The treatment of cancer may be improved by testing the chemo sensitivity of cancer cells obtained from the patient’s tumor. 3D culture represents a promising method for modeling of patient tumors in vitro. The purpose of this study was to test the feasibility of a clinical trial offering patients with metastatic colorectal cancer treatment based on in-vitro testing anti-cancer therapy sensitivity.
Main inclusion criteria were stage IV colorectal cancer, PS 0-1, previous exposure to 5FU, oxaliplatin, irinotecan, bevacizumab and, if RAS/RAF wild-type, an EGFR inhibitor. Fresh cancer tissues from metastases were cultivated as tumoroids. The culturing protocol which was originally developed for resected tissue was optimized for the smaller tissue amounts received from needle biopsies. Ten patients were to be included and at least five of them to have clinically applicable results in order for the procedure to be feasible.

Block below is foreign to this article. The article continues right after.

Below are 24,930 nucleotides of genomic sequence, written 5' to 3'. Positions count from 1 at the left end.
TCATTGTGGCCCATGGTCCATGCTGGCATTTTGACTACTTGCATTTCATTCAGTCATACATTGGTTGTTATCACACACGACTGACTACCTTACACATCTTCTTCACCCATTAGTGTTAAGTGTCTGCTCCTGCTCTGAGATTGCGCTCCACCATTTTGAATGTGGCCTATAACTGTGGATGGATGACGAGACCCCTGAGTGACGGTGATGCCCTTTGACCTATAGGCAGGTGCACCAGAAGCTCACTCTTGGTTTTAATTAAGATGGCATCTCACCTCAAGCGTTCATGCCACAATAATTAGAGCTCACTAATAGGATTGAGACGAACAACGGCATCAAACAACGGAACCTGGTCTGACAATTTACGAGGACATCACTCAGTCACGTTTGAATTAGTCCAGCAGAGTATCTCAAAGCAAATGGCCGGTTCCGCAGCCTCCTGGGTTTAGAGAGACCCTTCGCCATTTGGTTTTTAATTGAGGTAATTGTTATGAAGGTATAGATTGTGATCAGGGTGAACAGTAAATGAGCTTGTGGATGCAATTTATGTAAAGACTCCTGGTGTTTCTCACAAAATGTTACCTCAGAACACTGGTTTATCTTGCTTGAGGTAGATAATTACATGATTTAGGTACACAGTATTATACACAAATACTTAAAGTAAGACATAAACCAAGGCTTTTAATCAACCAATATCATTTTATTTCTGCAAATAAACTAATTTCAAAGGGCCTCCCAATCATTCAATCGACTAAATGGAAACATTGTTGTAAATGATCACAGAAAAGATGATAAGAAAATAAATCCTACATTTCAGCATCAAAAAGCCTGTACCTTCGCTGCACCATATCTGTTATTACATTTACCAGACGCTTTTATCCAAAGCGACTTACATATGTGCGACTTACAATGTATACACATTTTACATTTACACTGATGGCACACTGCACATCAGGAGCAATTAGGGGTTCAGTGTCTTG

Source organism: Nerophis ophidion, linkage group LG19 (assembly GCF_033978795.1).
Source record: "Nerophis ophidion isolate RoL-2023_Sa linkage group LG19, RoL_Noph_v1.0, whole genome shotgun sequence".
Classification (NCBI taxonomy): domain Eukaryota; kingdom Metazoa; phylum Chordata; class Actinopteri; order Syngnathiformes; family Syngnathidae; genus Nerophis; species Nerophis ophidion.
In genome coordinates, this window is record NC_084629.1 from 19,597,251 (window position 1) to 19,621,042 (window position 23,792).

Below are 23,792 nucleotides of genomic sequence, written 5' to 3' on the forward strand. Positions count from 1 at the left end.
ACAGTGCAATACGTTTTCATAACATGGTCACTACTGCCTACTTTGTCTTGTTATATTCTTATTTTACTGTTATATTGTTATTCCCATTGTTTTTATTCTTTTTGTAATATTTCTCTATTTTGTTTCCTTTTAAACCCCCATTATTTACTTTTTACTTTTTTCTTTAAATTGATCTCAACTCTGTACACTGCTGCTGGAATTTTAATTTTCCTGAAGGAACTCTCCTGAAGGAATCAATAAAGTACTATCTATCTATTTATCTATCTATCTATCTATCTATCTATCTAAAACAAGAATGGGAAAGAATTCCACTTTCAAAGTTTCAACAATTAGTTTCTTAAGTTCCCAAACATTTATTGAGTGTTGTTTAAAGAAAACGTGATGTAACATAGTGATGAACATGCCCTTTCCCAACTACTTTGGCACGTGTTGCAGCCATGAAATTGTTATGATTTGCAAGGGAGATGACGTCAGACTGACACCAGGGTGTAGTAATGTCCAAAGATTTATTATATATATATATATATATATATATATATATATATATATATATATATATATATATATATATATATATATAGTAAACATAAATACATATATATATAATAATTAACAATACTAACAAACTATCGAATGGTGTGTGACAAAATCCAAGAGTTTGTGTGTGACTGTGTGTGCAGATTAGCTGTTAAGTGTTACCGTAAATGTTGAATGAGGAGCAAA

Ten patients were included from September to December 2017 in one institution. Biopsies were from liver (6), peritoneum (2), retroperitoneum (1) and lung (1). Rebiopsies were allowed and a total of 19 biopsy sessions were performed with ultrasound (14), CT (3) or sigmoidoscopy (2). In seven cases, the biopsy, tumorsphere formation and sensitivity testing was successful. Median time from biopsy to result was 34 days (range 19-50). A notable challenge was obtaining sufficient viable tumor tissue resulting in increased culture times or the need for re-biopsies.
This is the first clinical study of its kind. The method of selecting last-line treatment of colorectal cancer based on fresh biopsies was feasible as results were obtained in seven out of ten cases. The trial is now extended to a phase II trial with PFS as the primary endpoint.
Clinical trial identification
Legal entity responsible for the study
Lars Henrik Jensen.
L.H. Jensen: Travel grants: Roche, Amgen, Bayer. G. Hagel, H. Harling, O. Thastrup: 2cureX. All other authors have declared no conflicts of interest.